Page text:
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The most notorious nursing home abuse cases tend to occur at the hands of the staff, but abusive actions from fellow residents frequently take place as well. A 2014 study showed that approximately one in five nursing home residents were verbally or physically abused by other residents.
This type of abuse transpires in a variety of forms, including verbal and psychological harassment and physical and sexual aggression. These behaviors can result in significant affliction to an already vulnerable victim. Sometimes the abusive resident is not aware they are harming others due to a cognitive disorder or mental illness, but the nursing home is still responsible for protecting its population by being aware of and reporting abuse, whether it is intentional or not.
If your loved one has been placed in an abusive situation with another nursing home resident because the facility has failed to intervene or offer sufficient protection, you have a right to hold the administration accountable. The attorneys at Karlin, Fleisher & Falkenberg, LLC have vast experience handling this type of litigation, and we will pursue the justice and resolution you and your loved one deserve. Take action today by calling us at 312-346-8620.
It can be very upsetting to find out that your loved one has undergone abuse at the nursing home that you have trusted with their care. You are probably feeling overwhelmed and unsure of how to handle the situation. Reporting the abuse to the facility management or a state regulatory agency is a wise place to start, but you should also seek legal advice. You need to be informed about what kind of legal action you have available to protect your loved one from enduring further abuse and whether there is an opportunity to seek financial compensation for their suffering.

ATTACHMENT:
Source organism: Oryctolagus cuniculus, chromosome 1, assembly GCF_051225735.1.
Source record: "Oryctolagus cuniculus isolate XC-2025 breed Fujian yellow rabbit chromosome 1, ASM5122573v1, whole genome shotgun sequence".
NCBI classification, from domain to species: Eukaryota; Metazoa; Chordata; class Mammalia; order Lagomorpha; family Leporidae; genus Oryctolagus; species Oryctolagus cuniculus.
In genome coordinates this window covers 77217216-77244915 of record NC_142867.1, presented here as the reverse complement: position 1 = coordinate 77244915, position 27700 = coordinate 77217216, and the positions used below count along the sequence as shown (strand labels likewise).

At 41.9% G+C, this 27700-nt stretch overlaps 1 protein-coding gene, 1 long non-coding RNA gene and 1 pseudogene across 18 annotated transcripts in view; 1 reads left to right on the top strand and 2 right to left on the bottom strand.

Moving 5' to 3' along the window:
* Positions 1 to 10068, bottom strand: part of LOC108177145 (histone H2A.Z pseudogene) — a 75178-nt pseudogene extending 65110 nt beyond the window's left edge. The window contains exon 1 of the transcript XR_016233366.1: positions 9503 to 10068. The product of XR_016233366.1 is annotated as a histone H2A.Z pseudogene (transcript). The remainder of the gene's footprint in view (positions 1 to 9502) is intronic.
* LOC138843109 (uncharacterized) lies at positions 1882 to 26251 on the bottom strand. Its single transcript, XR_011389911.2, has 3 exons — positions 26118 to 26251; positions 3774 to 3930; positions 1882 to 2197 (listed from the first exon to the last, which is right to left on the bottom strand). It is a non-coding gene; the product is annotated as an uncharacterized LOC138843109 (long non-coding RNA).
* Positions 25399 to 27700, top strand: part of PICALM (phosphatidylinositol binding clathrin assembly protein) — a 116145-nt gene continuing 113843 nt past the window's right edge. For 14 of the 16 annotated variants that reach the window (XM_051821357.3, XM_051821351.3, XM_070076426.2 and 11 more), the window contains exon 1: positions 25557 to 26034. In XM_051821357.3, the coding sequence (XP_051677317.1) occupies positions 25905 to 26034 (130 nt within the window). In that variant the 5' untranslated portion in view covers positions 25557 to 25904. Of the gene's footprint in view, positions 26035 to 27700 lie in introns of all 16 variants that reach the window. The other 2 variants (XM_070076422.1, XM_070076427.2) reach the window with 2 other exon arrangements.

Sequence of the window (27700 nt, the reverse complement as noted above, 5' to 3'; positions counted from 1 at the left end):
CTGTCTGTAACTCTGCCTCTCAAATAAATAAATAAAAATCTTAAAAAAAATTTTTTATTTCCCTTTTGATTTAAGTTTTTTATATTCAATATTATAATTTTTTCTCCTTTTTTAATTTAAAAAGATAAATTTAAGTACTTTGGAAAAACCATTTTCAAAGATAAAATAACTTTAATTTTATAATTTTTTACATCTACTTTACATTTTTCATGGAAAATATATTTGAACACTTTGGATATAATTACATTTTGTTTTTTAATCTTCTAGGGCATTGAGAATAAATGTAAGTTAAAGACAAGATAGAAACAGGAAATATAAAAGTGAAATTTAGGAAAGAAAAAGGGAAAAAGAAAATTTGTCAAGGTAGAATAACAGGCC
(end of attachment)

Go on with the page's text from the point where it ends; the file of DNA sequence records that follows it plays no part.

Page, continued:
When you work with an experienced nursing home abuse attorney from Karlin, Fleisher & Falkenberg, LLC, you will have a guide and an advocate to see you through the legal process. Our team knows that every nursing home abuse case is unique, and we treat every client with compassion as we learn the details of your circumstances and strive for the right approach to meet your needs. We help you understand what your rights are, and we pursue justice for your situation.
Abuse among nursing home residents occurs for a variety of reasons, but according to the 2014 study, the type of nursing home residents who tend to mistreat their fellow residents are more likely to be cognitively disabled, yet physically capable of moving around the facility. Since residents have varying levels of physical and cognitive ability, some are more equipped to take advantage of those who are unable to protect themselves.
The nursing homes with higher numbers of resident to resident abuse cases have the following shared conditions:
Because many nursing home residents are not capable of controlling their own behavior, circumstances can provoke a resident to become abusive to others. This includes agitation from boredom and lack of social interaction, as well as mental conditions, such as Alzheimer’s and dementia, which can cause impatience, verbal outbursts, and aggressiveness.
Resident to resident abuse can take a variety of forms and cause different types of harm. The most common types of abuse include the following:
Verbal abuse: Hostile behavior, such as yelling, bullying, mocking, cursing, insulting, intimidating, or threatening another resident can be classified as verbal abuse.
Physical abuse: Altercations that include hitting, scratching, biting, kicking, grabbing, pushing, spitting on, or throwing objects at another resident are all forms of physical abuse. Even mild physical contact can cause serious injury to a frail person.